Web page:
Shifting Baselines: The Past and the Future of Ocean Fisheries Kindle Edition
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(Charles H. "Pete" Peterson Distinguished Professor, University of North Carolina at Chapel Hill)
(Guilty Planet Blog, Scientific American)
(James A. Estes Professor of Ecology and Evolutionary Biology, UC Santa Cruz)
About the Author
- Publication Date : June 22, 2012
- File Size : 7620 KB
- Print Length : 307 pages
- Publisher : Island Press (June 22, 2012)
- Word Wise : Enabled
- ASIN : B008PTQWXW
- Language: : English
- X-Ray : Not Enabled
- Enhanced Typesetting : Enabled
- Text-to-Speech : Enabled
- Lending : Not Enabled
- Best Sellers Rank: #142,702 in Kindle Store (See Top 100 in Kindle Store)
- Customer Reviews:
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"Shifting Baselines" attacks the problem of reconstructing baselines for ocean fisheries through a variety of historical means and scientific techniques, from old whaling logbooks to the paleontology and archeology of ancient fishing communities. The authors are quite honest in noting the difficulties involved in such reconstructions. Several case studies are presented, including the interaction of sardine and anchovy populations, the once vast stocks of cod off the Canadian Maritimes, and the recent status of the Gulf of Maine. The book has extensive endnotes for the science fans, while the graphics in the text are generally easy to decipher.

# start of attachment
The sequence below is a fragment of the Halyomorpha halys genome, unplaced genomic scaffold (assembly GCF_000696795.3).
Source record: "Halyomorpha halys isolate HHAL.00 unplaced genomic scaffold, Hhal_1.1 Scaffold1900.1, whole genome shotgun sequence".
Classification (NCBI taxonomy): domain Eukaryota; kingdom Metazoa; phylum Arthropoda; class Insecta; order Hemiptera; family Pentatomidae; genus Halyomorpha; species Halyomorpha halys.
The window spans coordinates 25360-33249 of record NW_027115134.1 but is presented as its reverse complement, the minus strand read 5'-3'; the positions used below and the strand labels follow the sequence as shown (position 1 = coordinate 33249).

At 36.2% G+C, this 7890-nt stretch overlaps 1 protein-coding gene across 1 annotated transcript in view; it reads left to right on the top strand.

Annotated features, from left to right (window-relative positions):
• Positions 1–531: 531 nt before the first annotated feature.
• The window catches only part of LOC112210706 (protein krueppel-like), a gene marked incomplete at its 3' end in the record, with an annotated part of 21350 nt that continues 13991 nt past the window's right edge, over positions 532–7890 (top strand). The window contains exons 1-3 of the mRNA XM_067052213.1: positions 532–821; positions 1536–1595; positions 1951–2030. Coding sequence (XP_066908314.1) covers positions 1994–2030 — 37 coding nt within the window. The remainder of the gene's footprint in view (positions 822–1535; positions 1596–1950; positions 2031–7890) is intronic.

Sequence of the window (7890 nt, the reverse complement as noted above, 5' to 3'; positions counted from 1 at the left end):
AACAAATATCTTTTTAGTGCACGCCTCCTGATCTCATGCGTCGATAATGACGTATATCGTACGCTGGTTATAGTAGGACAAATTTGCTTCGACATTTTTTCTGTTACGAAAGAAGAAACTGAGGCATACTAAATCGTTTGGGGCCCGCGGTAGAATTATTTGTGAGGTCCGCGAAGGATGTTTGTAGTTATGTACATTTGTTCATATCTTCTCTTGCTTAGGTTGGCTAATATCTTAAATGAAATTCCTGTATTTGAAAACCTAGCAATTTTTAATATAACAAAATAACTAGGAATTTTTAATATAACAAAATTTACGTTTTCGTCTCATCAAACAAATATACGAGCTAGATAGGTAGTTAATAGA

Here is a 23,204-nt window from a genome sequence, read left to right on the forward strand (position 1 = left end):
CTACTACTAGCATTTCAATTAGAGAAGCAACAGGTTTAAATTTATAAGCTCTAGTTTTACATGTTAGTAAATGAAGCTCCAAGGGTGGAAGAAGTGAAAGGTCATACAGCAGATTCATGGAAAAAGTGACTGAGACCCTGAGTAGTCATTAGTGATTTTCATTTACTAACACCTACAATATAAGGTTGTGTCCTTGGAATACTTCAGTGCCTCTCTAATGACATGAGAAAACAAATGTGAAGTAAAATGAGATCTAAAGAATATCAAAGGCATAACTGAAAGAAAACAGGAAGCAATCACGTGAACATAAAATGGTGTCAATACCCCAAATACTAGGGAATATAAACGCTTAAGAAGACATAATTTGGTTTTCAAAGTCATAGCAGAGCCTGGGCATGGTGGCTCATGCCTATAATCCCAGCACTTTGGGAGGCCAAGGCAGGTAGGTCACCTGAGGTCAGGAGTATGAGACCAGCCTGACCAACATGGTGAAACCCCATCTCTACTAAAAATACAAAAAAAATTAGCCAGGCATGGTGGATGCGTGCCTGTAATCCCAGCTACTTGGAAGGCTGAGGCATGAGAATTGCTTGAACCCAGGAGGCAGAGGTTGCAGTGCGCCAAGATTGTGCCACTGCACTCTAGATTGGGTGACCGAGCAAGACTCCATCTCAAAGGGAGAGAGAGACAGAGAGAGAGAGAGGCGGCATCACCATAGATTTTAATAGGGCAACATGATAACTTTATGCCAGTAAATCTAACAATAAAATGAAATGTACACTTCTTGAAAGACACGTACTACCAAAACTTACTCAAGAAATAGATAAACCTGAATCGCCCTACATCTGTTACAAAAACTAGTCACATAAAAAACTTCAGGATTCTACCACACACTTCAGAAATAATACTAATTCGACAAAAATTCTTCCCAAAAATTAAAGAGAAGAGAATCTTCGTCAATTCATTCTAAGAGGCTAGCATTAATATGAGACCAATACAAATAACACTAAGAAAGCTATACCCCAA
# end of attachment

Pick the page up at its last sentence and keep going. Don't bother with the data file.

The authors have managed the wonderful feat of writing a book for a variety of audiences. "Shifting Baselines" should be accessible to the general reader with an interest in the subject, and useful to readers with a working knowledge of fisheries management. "Shifting Baselines" is recommended to both audiences.
The authors do a fair job of showing how much seafood was in the ocean before harvesting became unsustainable. They also document the causes of unsustainable harvesting and point the direction we need to go to return to the good old days; while indicating it may be impossible to ever get there. I have not read enough in this area to know how valuable this text would be to those that are interested in the problems of ocean overfishing. For me a neofart in this area, it was a good read for a retired agronomist who grew up in a town adjacent to a world class ex-whaling city and now small fishing city.